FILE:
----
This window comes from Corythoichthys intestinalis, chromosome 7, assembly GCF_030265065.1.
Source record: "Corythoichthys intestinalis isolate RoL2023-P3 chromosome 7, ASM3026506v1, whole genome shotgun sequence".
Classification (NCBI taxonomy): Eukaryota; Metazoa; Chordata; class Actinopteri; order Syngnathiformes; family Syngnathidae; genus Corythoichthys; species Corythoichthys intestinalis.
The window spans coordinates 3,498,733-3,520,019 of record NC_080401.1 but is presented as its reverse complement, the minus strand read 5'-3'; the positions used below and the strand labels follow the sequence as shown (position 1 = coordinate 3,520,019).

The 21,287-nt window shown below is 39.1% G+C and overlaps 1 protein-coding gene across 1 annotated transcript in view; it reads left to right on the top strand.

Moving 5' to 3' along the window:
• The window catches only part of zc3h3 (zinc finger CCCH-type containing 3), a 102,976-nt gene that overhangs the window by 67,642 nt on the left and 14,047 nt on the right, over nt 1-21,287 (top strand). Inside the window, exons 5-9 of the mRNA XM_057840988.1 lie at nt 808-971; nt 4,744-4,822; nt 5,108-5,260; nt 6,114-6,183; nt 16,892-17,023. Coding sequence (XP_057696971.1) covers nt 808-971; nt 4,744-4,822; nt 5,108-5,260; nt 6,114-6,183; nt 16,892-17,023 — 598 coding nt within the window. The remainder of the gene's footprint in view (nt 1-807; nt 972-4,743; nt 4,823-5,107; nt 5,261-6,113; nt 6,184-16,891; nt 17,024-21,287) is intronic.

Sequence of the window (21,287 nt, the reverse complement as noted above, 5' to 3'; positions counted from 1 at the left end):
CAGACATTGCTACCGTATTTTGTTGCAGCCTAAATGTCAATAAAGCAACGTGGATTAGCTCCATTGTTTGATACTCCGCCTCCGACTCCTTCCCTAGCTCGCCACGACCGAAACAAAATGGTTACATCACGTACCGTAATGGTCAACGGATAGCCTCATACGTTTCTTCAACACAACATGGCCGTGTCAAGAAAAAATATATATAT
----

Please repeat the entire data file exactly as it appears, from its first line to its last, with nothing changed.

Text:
This window comes from Corythoichthys intestinalis, chromosome 7, assembly GCF_030265065.1.
Source record: "Corythoichthys intestinalis isolate RoL2023-P3 chromosome 7, ASM3026506v1, whole genome shotgun sequence".
Classification (NCBI taxonomy): Eukaryota; Metazoa; Chordata; class Actinopteri; order Syngnathiformes; family Syngnathidae; genus Corythoichthys; species Corythoichthys intestinalis.
The window spans coordinates 3,498,733-3,520,019 of record NC_080401.1 but is presented as its reverse complement, the minus strand read 5'-3'; the positions used below and the strand labels follow the sequence as shown (position 1 = coordinate 3,520,019).

The 21,287-nt window shown below is 39.1% G+C and overlaps 1 protein-coding gene across 1 annotated transcript in view; it reads left to right on the top strand.

Moving 5' to 3' along the window:
• The window catches only part of zc3h3 (zinc finger CCCH-type containing 3), a 102,976-nt gene that overhangs the window by 67,642 nt on the left and 14,047 nt on the right, over nt 1-21,287 (top strand). Inside the window, exons 5-9 of the mRNA XM_057840988.1 lie at nt 808-971; nt 4,744-4,822; nt 5,108-5,260; nt 6,114-6,183; nt 16,892-17,023. Coding sequence (XP_057696971.1) covers nt 808-971; nt 4,744-4,822; nt 5,108-5,260; nt 6,114-6,183; nt 16,892-17,023 — 598 coding nt within the window. The remainder of the gene's footprint in view (nt 1-807; nt 972-4,743; nt 4,823-5,107; nt 5,261-6,113; nt 6,184-16,891; nt 17,024-21,287) is intronic.

Sequence of the window (21,287 nt, the reverse complement as noted above, 5' to 3'; positions counted from 1 at the left end):
CAGACATTGCTACCGTATTTTGTTGCAGCCTAAATGTCAATAAAGCAACGTGGATTAGCTCCATTGTTTGATACTCCGCCTCCGACTCCTTCCCTAGCTCGCCACGACCGAAACAAAATGGTTACATCACGTACCGTAATGGTCAACGGATAGCCTCATACGTTTCTTCAACACAACATGGCCGTGTCAAGAAAAAATATATATAT